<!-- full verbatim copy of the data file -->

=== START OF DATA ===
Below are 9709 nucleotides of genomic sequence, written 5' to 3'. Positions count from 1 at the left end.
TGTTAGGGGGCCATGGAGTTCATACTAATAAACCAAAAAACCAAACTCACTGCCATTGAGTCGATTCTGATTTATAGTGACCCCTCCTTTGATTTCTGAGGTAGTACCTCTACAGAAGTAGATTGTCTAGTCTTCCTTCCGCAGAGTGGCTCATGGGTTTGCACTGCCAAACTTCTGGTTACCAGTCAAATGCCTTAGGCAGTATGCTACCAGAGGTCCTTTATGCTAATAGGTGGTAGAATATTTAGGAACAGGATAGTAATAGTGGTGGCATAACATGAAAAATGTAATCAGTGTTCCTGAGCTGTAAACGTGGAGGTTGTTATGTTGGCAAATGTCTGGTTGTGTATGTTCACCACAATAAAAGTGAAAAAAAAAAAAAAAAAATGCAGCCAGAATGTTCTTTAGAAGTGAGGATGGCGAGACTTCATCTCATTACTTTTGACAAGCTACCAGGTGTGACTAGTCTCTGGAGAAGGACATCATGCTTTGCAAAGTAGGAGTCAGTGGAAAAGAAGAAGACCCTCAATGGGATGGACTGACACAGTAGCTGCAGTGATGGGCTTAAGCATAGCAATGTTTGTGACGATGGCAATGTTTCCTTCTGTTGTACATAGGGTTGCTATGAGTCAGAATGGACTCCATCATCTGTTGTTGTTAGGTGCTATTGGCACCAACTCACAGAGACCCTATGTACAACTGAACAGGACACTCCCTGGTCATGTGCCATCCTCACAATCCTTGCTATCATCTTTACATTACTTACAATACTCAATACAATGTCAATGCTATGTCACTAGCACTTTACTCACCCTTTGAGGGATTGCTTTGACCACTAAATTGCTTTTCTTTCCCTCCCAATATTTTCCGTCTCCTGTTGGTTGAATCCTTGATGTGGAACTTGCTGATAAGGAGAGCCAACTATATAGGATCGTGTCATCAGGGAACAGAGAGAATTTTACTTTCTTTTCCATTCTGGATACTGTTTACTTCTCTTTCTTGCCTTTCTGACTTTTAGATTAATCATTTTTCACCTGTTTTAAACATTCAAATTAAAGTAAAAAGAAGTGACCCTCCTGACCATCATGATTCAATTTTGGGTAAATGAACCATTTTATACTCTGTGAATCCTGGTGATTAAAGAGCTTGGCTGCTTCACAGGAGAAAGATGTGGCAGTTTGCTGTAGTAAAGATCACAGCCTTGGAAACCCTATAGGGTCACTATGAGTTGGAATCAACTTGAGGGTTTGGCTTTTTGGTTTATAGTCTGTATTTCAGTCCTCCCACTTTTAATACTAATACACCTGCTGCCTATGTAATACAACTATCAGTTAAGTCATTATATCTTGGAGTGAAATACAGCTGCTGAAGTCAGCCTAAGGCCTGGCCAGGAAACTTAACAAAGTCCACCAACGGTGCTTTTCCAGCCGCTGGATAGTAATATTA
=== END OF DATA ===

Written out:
Below are 9709 nucleotides of genomic sequence, written 5' to 3'. Positions count from 1 at the left end.
TGTTAGGGGGCCATGGAGTTCATACTAATAAACCAAAAAACCAAACTCACTGCCATTGAGTCGATTCTGATTTATAGTGACCCCTCCTTTGATTTCTGAGGTAGTACCTCTACAGAAGTAGATTGTCTAGTCTTCCTTCCGCAGAGTGGCTCATGGGTTTGCACTGCCAAACTTCTGGTTACCAGTCAAATGCCTTAGGCAGTATGCTACCAGAGGTCCTTTATGCTAATAGGTGGTAGAATATTTAGGAACAGGATAGTAATAGTGGTGGCATAACATGAAAAATGTAATCAGTGTTCCTGAGCTGTAAACGTGGAGGTTGTTATGTTGGCAAATGTCTGGTTGTGTATGTTCACCACAATAAAAGTGAAAAAAAAAAAAAAAAAATGCAGCCAGAATGTTCTTTAGAAGTGAGGATGGCGAGACTTCATCTCATTACTTTTGACAAGCTACCAGGTGTGACTAGTCTCTGGAGAAGGACATCATGCTTTGCAAAGTAGGAGTCAGTGGAAAAGAAGAAGACCCTCAATGGGATGGACTGACACAGTAGCTGCAGTGATGGGCTTAAGCATAGCAATGTTTGTGACGATGGCAATGTTTCCTTCTGTTGTACATAGGGTTGCTATGAGTCAGAATGGACTCCATCATCTGTTGTTGTTAGGTGCTATTGGCACCAACTCACAGAGACCCTATGTACAACTGAACAGGACACTCCCTGGTCATGTGCCATCCTCACAATCCTTGCTATCATCTTTACATTACTTACAATACTCAATACAATGTCAATGCTATGTCACTAGCACTTTACTCACCCTTTGAGGGATTGCTTTGACCACTAAATTGCTTTTCTTTCCCTCCCAATATTTTCCGTCTCCTGTTGGTTGAATCCTTGATGTGGAACTTGCTGATAAGGAGAGCCAACTATATAGGATCGTGTCATCAGGGAACAGAGAGAATTTTACTTTCTTTTCCATTCTGGATACTGTTTACTTCTCTTTCTTGCCTTTCTGACTTTTAGATTAATCATTTTTCACCTGTTTTAAACATTCAAATTAAAGTAAAAAGAAGTGACCCTCCTGACCATCATGATTCAATTTTGGGTAAATGAACCATTTTATACTCTGTGAATCCTGGTGATTAAAGAGCTTGGCTGCTTCACAGGAGAAAGATGTGGCAGTTTGCTGTAGTAAAGATCACAGCCTTGGAAACCCTATAGGGTCACTATGAGTTGGAATCAACTTGAGGGTTTGGCTTTTTGGTTTATAGTCTGTATTTCAGTCCTCCCACTTTTAATACTAATACACCTGCTGCCTATGTAATACAACTATCAGTTAAGTCATTATATCTTGGAGTGAAATACAGCTGCTGAAGTCAGCCTAAGGCCTGGCCAGGAAACTTAACAAAGTCCACCAACGGTGCTTTTCCAGCCGCTGGATAGTAATATTA